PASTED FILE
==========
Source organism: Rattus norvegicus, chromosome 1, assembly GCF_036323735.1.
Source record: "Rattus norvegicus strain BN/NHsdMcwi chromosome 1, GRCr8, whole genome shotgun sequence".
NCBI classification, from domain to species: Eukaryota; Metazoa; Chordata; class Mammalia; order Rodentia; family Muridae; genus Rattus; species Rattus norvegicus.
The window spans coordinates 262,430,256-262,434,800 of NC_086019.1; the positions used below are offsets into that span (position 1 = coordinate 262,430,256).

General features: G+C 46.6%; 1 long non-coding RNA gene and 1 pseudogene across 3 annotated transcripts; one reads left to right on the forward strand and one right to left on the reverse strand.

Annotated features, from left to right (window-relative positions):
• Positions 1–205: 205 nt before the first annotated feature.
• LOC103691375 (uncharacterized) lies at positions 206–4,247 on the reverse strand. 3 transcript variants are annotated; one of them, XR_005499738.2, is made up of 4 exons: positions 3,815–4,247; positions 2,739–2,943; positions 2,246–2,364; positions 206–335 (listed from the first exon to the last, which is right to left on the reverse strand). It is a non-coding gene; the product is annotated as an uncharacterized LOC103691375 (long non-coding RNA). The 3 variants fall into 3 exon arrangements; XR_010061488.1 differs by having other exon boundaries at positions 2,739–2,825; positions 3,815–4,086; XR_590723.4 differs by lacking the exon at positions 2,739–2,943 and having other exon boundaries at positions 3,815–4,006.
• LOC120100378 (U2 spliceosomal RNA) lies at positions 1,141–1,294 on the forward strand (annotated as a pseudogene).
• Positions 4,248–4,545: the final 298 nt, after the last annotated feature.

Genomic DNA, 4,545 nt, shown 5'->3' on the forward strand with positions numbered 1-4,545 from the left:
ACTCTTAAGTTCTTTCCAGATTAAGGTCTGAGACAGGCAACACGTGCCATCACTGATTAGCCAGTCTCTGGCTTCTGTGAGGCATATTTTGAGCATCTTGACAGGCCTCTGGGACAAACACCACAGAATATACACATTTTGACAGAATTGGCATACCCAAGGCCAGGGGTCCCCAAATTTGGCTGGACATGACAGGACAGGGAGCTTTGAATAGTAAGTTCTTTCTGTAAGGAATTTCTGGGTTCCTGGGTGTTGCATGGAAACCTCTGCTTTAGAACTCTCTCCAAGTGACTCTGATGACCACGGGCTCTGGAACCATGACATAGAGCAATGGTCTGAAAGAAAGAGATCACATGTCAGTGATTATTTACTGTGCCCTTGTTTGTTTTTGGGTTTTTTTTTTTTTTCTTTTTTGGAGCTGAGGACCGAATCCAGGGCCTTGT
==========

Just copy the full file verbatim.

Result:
Source organism: Rattus norvegicus, chromosome 1, assembly GCF_036323735.1.
Source record: "Rattus norvegicus strain BN/NHsdMcwi chromosome 1, GRCr8, whole genome shotgun sequence".
NCBI classification, from domain to species: Eukaryota; Metazoa; Chordata; class Mammalia; order Rodentia; family Muridae; genus Rattus; species Rattus norvegicus.
The window spans coordinates 262,430,256-262,434,800 of NC_086019.1; the positions used below are offsets into that span (position 1 = coordinate 262,430,256).

General features: G+C 46.6%; 1 long non-coding RNA gene and 1 pseudogene across 3 annotated transcripts; one reads left to right on the forward strand and one right to left on the reverse strand.

Annotated features, from left to right (window-relative positions):
• Positions 1–205: 205 nt before the first annotated feature.
• LOC103691375 (uncharacterized) lies at positions 206–4,247 on the reverse strand. 3 transcript variants are annotated; one of them, XR_005499738.2, is made up of 4 exons: positions 3,815–4,247; positions 2,739–2,943; positions 2,246–2,364; positions 206–335 (listed from the first exon to the last, which is right to left on the reverse strand). It is a non-coding gene; the product is annotated as an uncharacterized LOC103691375 (long non-coding RNA). The 3 variants fall into 3 exon arrangements; XR_010061488.1 differs by having other exon boundaries at positions 2,739–2,825; positions 3,815–4,086; XR_590723.4 differs by lacking the exon at positions 2,739–2,943 and having other exon boundaries at positions 3,815–4,006.
• LOC120100378 (U2 spliceosomal RNA) lies at positions 1,141–1,294 on the forward strand (annotated as a pseudogene).
• Positions 4,248–4,545: the final 298 nt, after the last annotated feature.

Genomic DNA, 4,545 nt, shown 5'->3' on the forward strand with positions numbered 1-4,545 from the left:
ACTCTTAAGTTCTTTCCAGATTAAGGTCTGAGACAGGCAACACGTGCCATCACTGATTAGCCAGTCTCTGGCTTCTGTGAGGCATATTTTGAGCATCTTGACAGGCCTCTGGGACAAACACCACAGAATATACACATTTTGACAGAATTGGCATACCCAAGGCCAGGGGTCCCCAAATTTGGCTGGACATGACAGGACAGGGAGCTTTGAATAGTAAGTTCTTTCTGTAAGGAATTTCTGGGTTCCTGGGTGTTGCATGGAAACCTCTGCTTTAGAACTCTCTCCAAGTGACTCTGATGACCACGGGCTCTGGAACCATGACATAGAGCAATGGTCTGAAAGAAAGAGATCACATGTCAGTGATTATTTACTGTGCCCTTGTTTGTTTTTGGGTTTTTTTTTTTTTTCTTTTTTGGAGCTGAGGACCGAATCCAGGGCCTTGT